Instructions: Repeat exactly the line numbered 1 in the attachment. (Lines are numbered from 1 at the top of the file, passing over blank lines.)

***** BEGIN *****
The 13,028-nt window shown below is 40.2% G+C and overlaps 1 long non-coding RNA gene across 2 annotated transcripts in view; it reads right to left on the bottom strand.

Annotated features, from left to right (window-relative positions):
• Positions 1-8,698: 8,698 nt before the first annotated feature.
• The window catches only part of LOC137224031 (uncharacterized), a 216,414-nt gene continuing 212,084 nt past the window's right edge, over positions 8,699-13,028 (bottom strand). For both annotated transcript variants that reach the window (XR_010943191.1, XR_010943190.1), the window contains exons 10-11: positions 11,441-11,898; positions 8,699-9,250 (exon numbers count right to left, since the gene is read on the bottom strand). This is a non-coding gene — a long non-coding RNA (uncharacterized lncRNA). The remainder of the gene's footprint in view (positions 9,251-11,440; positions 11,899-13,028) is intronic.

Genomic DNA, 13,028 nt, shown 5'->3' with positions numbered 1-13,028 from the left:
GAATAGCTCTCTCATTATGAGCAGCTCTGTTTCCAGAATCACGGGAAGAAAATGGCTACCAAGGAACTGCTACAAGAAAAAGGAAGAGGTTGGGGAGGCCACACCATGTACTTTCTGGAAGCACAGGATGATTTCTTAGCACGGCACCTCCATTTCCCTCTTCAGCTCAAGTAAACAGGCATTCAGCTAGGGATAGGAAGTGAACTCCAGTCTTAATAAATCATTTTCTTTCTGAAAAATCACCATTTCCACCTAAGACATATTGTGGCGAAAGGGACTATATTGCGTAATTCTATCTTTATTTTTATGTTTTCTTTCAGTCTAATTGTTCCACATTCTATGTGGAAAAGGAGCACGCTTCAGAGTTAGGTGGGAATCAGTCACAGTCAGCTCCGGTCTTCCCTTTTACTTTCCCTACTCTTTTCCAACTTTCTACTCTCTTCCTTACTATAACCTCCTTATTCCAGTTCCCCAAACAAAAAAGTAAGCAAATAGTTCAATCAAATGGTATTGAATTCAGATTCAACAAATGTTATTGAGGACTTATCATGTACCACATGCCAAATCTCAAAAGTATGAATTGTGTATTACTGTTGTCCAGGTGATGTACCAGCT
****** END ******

The 13,028-nt window shown below is 40.2% G+C and overlaps 1 long non-coding RNA gene across 2 annotated transcripts in view; it reads right to left on the bottom strand.